A Guide to What’s Growing on Our Tree Trail

The Tree Trail, in the east fields, across from the main campus of the Holcomb Farm, is growing and changing every day. The trail is free and open to all and offers paths for exploring, benches for relaxing, and signage identifying more than the 120 species of trees, including 60 that have been planted there since October 2018. We have asked the Tree Trail volunteers to share with us some of what we should look for on our next walk there.

“A design principle we follow at the Holcomb Tree Trail is to plant trees with spring bloom and/or fall color. When we were doing our several years of due diligence before planting a single tree, we talked to a retired official at Arnold Arboretum. Sitting across from Gordon DeWolfe at his kitchen table in North Brookfield, Massachusetts, he told us ‘Plant trees with pretty flowers.’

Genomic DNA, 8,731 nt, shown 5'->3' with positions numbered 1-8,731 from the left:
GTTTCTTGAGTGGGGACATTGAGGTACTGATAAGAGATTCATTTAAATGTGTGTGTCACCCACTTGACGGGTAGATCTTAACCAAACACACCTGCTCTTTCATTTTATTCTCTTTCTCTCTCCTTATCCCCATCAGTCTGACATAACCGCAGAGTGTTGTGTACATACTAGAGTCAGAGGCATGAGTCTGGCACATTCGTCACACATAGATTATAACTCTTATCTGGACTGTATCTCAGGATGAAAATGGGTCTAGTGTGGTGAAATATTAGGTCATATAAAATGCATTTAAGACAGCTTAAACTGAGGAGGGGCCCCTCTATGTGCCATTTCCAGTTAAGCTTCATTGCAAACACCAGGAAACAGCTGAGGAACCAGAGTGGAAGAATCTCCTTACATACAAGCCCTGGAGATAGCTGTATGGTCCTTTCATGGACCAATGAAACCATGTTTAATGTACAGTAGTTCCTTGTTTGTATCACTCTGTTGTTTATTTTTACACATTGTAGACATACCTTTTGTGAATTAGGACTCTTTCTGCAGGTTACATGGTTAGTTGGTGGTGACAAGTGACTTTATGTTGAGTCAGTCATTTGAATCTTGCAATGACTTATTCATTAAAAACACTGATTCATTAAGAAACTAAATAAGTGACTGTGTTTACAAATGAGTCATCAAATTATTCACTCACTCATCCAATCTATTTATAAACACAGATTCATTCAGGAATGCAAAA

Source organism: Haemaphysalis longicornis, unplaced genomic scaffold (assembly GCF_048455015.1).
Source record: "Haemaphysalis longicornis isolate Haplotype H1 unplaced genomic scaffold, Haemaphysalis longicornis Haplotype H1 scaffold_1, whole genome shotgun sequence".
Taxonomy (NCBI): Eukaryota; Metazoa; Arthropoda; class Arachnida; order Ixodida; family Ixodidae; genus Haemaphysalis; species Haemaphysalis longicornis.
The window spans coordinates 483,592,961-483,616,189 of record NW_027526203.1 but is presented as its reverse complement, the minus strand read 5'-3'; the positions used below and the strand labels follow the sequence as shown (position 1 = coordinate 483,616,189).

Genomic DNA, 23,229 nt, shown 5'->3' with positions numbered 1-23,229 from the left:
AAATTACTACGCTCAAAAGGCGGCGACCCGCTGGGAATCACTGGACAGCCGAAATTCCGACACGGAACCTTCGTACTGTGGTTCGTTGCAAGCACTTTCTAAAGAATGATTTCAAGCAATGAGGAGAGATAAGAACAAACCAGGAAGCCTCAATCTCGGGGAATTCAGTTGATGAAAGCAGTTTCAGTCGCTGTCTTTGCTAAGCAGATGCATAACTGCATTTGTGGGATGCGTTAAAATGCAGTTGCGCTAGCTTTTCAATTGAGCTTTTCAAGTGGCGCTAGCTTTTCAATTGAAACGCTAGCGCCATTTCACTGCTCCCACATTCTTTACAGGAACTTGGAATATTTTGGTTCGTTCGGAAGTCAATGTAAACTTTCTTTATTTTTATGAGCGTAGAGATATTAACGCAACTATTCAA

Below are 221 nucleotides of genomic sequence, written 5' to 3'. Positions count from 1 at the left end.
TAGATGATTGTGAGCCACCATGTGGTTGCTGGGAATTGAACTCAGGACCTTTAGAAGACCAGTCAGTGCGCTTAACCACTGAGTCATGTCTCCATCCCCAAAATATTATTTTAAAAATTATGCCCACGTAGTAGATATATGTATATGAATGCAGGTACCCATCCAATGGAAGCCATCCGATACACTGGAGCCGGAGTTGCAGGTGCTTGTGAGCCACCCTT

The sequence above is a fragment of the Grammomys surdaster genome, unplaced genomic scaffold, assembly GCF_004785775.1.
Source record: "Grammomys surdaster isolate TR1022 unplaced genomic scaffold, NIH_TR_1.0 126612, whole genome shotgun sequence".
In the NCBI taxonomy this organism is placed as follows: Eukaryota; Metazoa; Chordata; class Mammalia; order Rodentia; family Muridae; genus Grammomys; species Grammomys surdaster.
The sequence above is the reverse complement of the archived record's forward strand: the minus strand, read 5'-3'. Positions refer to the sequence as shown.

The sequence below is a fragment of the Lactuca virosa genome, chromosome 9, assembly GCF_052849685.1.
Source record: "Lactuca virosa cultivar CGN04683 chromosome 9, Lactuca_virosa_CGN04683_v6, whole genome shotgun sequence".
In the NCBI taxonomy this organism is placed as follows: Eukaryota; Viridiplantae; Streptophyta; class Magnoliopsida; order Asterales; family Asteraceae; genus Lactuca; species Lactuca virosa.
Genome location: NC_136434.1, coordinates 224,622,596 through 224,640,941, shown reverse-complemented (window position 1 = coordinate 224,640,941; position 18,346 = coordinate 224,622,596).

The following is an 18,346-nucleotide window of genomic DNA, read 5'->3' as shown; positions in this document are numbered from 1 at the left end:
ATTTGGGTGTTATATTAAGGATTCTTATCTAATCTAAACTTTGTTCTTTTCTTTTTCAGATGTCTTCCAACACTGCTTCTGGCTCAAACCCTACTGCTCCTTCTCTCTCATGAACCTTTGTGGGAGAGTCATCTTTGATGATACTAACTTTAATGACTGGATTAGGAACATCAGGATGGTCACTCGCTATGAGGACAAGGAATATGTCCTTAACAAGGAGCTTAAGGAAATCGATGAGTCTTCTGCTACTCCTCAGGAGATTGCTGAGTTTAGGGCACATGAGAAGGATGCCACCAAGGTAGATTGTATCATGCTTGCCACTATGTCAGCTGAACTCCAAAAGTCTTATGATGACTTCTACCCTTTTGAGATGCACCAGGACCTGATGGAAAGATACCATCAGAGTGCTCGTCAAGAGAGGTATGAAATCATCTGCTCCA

Ours is now only about five feet tall and had only a single bloom this year. It is common in England, but not here. It is a rather slow grower, reaching 30 to 40 feet. There is one on Day Street that size, which was planted 35 years ago. It has hundreds of blooms, as this photo shows.

So, we planted a Red Horsechestnut sourced from Whitman Nursery in Salem, Oregon. It’s a hybrid of the American Red Buckeye (Aesculus Pavia) and the European Common Horsechestnut (Aesculus hippocastrum). Our lone tree is an old cultivar from the mid-1800’s called Briotii. It has deep red flowers occurring in inflorescences as long as 10 inches.

It is a wonderful tree in bloom, according to leading authority Michael Dirr in The Tree Book, one ‘that every arboretum should include.’ The only downside is that its leaves are subject to leaf scorch in the dryness of late summer, as are most horsechestnuts.”

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